Monday, October 24, 2011

Cosplay for slackers

Happy one-week-from-Halloween, everyone!

As you can see from the photos, I’m hard at work on the Peregrine costume for Johanna, my cover model. Our deal requires me to finish the costume by Halloween so she can wear it around her college campus. (Of course, she has to hand out bookmarks while she’s doing that!) So now you can see how the tunic is coming along. I made it out of black cotton twill, durable and machine-washable, using this set of instructions for making Renfair-type tunics. The trim is actually scarlet quilting fabric (Kona Rich Red, if anyone cares, and it is a rich red when it's not under fluorescent lights). The side slits and the hood, of course, are my own additions, but they’re coming along well. I’ve never made a full-on costume for anyone before, but I’m finding that years of sewing odds and ends and occasional garments for myself are really coming in handy.

You can see the trim is already on the sleeves, and the sash is done. There’s one really complicated bit left—the hood and facing—and then it’s just a matter of appliqueing the insignia, making Rae’s kit pouch for the small of her back, and finding some sturdy gloves. And making the facecloth. Hmm, maybe there’s more than one complicated bit left after all. And then I have to make the pin for her hip, of course, but I’ve got an idea for that. Power tools! You should probably seek cover now.

Owing to a recent (but not entirely unexpected) death in the family, I’ll be a little AWOL from the interwebs this week. Chapter 15 will go up as expected, though, so no worries there. To tide you over until you next hear from me, here are two ridiculously easy last-minute Halloween costume ideas, for those of you who haven’t been badgering your friends since summer to make you superhero suits:

L-R: Sugarplum fairy, candy corn, car, candy ninja, candy cane.
1. The (NINJA) shirt in my store is based on one that I originally made as part of a Halloween costume last year. The idea was that no self-respecting ninja would actually wear such a shirt, and that therefore the shirt was the perfect cover for a real live ninja, because no one would expect the wearer of such a shirt to actually be a ninja. (Has my logic made you dizzy yet?)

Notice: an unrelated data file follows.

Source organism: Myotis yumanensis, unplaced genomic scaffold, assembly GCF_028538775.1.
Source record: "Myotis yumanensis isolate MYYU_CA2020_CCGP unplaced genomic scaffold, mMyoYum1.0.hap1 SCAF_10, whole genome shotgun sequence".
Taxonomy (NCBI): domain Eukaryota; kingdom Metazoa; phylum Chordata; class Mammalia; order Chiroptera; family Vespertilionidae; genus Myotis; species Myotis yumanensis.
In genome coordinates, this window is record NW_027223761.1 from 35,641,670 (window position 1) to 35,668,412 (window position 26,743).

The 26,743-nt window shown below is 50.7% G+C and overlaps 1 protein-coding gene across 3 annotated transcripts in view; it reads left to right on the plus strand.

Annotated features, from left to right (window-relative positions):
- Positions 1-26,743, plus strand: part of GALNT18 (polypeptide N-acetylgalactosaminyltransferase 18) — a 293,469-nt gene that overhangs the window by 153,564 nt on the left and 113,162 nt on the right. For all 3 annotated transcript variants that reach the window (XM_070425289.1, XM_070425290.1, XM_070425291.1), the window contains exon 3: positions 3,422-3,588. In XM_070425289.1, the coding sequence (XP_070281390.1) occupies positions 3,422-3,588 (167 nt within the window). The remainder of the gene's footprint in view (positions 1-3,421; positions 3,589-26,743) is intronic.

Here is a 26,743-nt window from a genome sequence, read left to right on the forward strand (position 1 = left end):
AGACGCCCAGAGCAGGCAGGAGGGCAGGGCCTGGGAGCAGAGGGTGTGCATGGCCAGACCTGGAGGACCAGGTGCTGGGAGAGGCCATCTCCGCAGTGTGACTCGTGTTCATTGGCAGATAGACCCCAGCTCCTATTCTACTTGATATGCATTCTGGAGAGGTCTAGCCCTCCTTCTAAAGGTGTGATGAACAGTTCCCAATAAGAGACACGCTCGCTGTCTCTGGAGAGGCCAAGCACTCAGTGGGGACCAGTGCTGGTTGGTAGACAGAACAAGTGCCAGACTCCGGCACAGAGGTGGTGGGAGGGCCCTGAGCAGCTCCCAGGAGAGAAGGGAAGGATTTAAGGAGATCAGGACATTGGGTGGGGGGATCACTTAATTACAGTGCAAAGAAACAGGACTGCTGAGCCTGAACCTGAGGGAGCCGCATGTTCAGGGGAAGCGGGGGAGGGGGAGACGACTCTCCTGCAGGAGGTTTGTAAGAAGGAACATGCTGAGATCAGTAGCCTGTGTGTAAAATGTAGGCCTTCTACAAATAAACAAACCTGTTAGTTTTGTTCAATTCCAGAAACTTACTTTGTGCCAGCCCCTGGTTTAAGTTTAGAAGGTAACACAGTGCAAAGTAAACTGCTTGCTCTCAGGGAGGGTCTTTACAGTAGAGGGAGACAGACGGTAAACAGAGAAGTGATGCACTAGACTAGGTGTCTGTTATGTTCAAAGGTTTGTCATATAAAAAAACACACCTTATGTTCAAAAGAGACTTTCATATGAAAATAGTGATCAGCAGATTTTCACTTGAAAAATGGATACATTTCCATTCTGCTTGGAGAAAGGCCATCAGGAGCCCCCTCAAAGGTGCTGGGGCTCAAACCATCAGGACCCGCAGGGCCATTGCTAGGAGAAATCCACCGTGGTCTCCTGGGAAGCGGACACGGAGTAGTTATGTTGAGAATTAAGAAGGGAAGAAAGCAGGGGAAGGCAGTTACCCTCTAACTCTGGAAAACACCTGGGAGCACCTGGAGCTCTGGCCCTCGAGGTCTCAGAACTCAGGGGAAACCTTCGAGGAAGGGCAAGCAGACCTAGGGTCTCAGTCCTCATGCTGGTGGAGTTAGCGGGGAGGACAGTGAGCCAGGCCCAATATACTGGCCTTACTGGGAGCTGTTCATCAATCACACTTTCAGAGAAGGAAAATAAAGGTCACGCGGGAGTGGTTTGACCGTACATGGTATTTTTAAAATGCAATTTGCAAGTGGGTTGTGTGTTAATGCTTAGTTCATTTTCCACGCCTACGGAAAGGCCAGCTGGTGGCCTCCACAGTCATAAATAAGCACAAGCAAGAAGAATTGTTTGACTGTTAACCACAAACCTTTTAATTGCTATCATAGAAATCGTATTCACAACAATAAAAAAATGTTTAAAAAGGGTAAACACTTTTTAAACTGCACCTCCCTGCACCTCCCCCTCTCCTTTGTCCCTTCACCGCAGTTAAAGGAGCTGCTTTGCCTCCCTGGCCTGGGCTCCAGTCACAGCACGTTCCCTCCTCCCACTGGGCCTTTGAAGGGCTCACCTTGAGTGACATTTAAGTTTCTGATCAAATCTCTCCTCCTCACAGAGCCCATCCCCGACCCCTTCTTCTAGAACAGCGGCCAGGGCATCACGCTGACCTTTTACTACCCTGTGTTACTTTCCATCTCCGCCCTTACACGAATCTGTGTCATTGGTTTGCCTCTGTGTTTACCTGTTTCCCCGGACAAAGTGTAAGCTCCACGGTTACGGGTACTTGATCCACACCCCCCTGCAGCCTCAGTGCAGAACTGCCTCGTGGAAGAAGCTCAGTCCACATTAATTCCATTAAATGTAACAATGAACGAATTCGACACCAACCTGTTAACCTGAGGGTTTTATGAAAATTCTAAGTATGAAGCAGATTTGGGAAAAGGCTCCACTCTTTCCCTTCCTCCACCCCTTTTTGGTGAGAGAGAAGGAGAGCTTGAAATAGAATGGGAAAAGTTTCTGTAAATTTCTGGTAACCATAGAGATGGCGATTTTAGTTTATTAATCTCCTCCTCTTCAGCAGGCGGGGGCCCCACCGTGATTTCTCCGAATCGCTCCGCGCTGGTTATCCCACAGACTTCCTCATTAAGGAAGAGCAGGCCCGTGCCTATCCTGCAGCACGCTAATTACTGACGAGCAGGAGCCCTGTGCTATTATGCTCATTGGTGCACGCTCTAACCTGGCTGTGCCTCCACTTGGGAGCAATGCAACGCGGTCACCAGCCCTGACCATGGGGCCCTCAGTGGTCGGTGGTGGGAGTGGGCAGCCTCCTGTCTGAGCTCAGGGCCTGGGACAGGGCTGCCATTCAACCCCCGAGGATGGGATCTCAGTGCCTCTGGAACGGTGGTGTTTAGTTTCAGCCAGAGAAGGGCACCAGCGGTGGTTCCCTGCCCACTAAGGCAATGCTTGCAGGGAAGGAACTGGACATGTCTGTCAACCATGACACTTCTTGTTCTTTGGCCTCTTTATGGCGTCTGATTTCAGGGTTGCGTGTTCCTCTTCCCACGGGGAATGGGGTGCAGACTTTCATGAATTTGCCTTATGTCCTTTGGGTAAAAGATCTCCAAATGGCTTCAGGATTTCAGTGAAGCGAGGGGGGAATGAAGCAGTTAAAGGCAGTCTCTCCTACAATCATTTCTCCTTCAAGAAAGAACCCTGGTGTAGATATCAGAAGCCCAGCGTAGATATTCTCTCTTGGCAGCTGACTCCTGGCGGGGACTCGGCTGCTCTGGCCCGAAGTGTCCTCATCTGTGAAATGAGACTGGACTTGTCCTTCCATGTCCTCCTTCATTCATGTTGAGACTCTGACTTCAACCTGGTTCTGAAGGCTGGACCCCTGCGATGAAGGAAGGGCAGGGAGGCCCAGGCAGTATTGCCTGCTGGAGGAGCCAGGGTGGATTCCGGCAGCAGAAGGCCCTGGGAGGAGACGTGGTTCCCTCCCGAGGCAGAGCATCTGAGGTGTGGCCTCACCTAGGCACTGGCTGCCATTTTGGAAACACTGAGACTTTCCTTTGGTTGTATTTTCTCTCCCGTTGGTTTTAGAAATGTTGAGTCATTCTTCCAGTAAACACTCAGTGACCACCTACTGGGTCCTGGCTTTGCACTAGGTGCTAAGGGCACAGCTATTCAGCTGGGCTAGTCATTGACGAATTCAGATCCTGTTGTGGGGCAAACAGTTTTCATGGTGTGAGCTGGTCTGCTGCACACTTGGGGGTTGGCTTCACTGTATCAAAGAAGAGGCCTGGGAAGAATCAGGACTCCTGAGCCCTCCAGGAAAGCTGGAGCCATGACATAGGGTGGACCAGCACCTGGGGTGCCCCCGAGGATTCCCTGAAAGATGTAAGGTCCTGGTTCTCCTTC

The costume was mostly helpful because it adapted well to a last-minute costume requirement: I was supposed to be working a Trunk or Treat event with a couple of friends, and found out only the day before Halloween that my costume was supposed to have a “candy” theme to fit with the décor on our car. I grabbed an index card, a Sharpie, and some tape, and affixed a little sign to the shirt above the word (NINJA) that read (CANDY). Thus the Candy Ninja was born, and I got to spend the evening creeping silently up behind people and offering them lollipops. I think I was the spookiest thing at the whole event.The shirt is available in unisex, women's, and women's plus sizes.

2. This year, however, I’ve gone with a different T-shirt-based costume—one utilizing this handy (and very cheap!) “Cosplay Slacker” shirt by Aaron Williams of PS238 fame. It’s $5, and the cheapest shipping the manufacturer offers is Priority Mail for $9.15, so customers within the continental U.S. can get the whole deal by Halloween for $14.15. My shirt hasn’t arrived yet (I only ordered it yesterday evening), but they do say that shirts ordered on Monday generally arrive by Friday, so I’m confident that I’ll be Halloween-compliant by the 31st. It’ll do for answering the door for the four groups of trick-or-treaters we get each year, anyway. And the shirt pretty much sums up my attitude toward dressing up—it’s for other people, mostly my characters and my wacky friends.

More photos of Johanna as the costume evolves …

"Strike a pose", I tell her, and this is what I get ...


  1. "She resisted the urge to plant her hands on her hips in triumph. She’d decided months ago that if she ever started standing like a comic-book illustration—or worse, like Peter Pan—she’d jump off a much higher roof." (Chapter 1)

    Johanna likes watching me suffer.